Countryside hedgerows: protection and management
Find out if you can remove or work on countryside hedgerows that you own or manage.
Hedgerows made up of a line of trees and shrubs in the countryside are protected by law from being removed or worked on without control.
You could be fined up to £5,000 if you break the rules for removing certain hedgerows. If you’re formally charged you could get an unlimited fine (under the Hedgerows Regulations 1997).
Protected countryside hedgerows
Protected countryside hedgerows are defined by their length and location.
A countryside hedgerow is protected if it’s:
- a boundary line of trees and shrubs that at one time was a continuous line
- more than 20m long with gaps of 20m or less in its length
- less than 20m long, but meets another hedge at each end
- less than 5m at its base
A countryside hedgerow is protected if it’s on or next to:
- land used for agriculture or forestry
- land used for keeping horses, ponies or donkeys
- common land
- a village green
- a site of special scientific interest
- a protected European site such as a special area of conservation or special protection area
- a national nature reserve
- a local nature reserve
- a public right of way
- Crown land
Hedgerow age - ‘important’ hedgerows
An important hedgerow must be protected. The local planning authority (LPA) will refuse permission to remove an important hedgerow.
A hedgerow is known as ‘important’ if it’s at least 30 years old and is at least one of the following:
- marks all or part of a parish boundary that existed before 1850
- contains an archaeological feature such as a scheduled monument
- is completely or partly in or next to an archaeological site listed on the Historic Environment Record (HER), (formerly the Sites and Monuments Record)
- marks the boundary of an estate or manor or looks to be related to any building or other feature that’s part of the estate or manor that existed before 1600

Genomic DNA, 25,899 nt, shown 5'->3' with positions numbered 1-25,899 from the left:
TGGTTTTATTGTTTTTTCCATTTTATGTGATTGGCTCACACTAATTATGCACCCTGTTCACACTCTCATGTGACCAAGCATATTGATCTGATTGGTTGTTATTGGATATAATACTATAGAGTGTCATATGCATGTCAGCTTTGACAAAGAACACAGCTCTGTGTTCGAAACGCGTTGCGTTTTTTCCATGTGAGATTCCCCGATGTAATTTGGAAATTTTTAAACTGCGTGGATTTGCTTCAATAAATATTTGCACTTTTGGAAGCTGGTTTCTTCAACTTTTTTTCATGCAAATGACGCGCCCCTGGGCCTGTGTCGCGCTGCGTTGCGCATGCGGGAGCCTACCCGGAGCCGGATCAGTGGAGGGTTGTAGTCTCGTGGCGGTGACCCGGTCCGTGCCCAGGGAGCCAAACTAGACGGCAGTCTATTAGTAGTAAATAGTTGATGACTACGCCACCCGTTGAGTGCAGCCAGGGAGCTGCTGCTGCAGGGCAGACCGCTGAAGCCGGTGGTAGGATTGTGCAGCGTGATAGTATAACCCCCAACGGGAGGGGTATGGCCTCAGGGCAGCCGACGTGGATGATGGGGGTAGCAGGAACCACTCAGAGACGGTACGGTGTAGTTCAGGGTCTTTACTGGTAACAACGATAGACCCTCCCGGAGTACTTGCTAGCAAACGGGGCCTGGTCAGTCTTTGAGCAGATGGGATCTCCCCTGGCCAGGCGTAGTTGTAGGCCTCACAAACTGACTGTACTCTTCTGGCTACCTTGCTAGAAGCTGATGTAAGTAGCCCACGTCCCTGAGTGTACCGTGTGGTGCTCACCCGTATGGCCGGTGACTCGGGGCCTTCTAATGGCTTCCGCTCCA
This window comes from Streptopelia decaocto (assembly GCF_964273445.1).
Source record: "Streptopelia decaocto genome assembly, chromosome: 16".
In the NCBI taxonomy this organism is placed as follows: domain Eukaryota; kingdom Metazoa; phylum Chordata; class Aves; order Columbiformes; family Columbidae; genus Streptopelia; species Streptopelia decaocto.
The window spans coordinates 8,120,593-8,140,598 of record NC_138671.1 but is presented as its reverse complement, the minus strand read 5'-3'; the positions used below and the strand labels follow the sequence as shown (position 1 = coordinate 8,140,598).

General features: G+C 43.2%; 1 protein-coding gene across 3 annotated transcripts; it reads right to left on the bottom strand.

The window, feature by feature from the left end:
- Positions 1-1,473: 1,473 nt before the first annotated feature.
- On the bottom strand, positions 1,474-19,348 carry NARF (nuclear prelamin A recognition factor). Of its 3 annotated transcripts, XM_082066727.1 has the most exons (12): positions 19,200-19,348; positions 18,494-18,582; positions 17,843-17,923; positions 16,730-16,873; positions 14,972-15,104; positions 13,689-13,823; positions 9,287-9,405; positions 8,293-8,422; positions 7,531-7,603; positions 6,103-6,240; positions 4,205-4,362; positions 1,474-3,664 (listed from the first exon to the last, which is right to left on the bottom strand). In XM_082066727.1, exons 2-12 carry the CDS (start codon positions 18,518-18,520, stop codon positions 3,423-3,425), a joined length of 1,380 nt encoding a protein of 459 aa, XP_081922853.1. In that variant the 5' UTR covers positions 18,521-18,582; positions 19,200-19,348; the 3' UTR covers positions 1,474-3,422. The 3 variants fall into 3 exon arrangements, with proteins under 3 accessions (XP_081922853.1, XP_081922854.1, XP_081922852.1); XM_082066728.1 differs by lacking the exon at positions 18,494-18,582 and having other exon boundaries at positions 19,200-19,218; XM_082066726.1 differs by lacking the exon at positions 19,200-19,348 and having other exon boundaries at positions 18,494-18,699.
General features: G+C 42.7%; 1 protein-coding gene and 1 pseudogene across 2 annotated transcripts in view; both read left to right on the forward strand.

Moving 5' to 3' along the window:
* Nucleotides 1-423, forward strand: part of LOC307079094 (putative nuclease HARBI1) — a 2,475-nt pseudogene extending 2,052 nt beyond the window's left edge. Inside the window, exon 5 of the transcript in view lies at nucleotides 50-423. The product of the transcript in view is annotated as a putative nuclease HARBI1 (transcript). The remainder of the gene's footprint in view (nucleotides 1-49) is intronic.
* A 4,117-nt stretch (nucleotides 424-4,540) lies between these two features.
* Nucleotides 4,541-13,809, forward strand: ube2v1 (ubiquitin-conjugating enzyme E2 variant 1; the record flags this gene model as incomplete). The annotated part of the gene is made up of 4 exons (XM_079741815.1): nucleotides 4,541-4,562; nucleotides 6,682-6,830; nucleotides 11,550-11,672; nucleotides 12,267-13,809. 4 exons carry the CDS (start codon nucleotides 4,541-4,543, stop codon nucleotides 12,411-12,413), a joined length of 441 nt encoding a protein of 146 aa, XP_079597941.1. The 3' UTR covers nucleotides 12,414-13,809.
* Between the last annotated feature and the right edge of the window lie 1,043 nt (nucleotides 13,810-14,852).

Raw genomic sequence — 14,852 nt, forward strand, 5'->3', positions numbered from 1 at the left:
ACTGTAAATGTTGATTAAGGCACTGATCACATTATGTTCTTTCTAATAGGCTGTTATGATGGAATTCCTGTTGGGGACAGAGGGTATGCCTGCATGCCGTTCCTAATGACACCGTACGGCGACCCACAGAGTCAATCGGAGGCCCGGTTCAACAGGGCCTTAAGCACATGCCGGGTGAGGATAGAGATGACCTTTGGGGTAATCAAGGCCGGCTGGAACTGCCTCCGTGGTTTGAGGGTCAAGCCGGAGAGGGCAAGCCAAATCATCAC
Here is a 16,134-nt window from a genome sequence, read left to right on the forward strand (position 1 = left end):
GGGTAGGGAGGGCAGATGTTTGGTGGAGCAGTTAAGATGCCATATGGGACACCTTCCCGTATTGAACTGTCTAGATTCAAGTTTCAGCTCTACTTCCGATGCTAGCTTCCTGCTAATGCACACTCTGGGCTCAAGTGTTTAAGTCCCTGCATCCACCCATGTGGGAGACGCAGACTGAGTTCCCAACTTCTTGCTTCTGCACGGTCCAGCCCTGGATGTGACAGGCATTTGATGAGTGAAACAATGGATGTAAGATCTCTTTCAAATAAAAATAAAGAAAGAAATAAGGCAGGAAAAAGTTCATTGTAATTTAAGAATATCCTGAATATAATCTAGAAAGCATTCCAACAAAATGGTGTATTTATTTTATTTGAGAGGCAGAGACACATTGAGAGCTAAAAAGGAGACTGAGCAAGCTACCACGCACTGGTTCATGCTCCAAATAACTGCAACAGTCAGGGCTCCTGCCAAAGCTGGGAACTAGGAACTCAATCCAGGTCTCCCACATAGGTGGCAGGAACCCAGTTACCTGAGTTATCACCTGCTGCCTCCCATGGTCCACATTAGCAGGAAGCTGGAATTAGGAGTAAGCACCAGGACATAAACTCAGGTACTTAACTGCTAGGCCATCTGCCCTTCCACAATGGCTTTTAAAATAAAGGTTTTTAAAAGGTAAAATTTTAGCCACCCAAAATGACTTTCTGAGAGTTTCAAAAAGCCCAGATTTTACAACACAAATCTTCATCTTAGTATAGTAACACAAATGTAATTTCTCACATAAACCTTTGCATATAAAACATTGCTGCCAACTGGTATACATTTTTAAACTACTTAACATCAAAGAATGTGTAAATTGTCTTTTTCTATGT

- is part of a field system or looks to be related to any building or other feature associated with the field system that existed before the Inclosure Acts (that is before 1845)
- contains protected species listed in the Wildlife and Countryside Act 1981
- contains species that are endangered, vulnerable and rare and identified in the British Red Data books
- includes woody species and associated features as specified in the regulations
The number of woody species needed to meet the criteria is reduced by one in northern counties. See 7(2) of the Hedgerows Regulations for the counties affected.
Apply to remove a countryside hedgerow
You should discuss your plans with your LPA first to make sure the hedgerow is suitable for removal. You must apply to your LPA in writing before you remove a countryside hedgerow.
The LPA is one of the following:
- the local authority
- the National Park Authority for land within a national park boundary
- the Broads Authority in the Norfolk Broads
- the Council of the Isles of Scilly for land on the Isles of Scilly
You’ll need to:
- clearly identify which hedgerow you propose to remove by marking it on a large scale plan (at 1:2,500 scale)
- say why you want to remove it
- give evidence that the hedge is less than 30 years old, such as a receipt of the plants or a photograph taken within the last 29 years
- state whether you’re the owner, tenant or manager of the hedgerow or the relevant utility company eligible to remove it
How your LPA will respond
Your LPA has 42 days to respond to your written notice to remove a hedgerow. They can issue:
- a hedgerow retention notice - if the hedge is protected and must be kept
- a written notice giving permission to remove it in the way you’ve proposed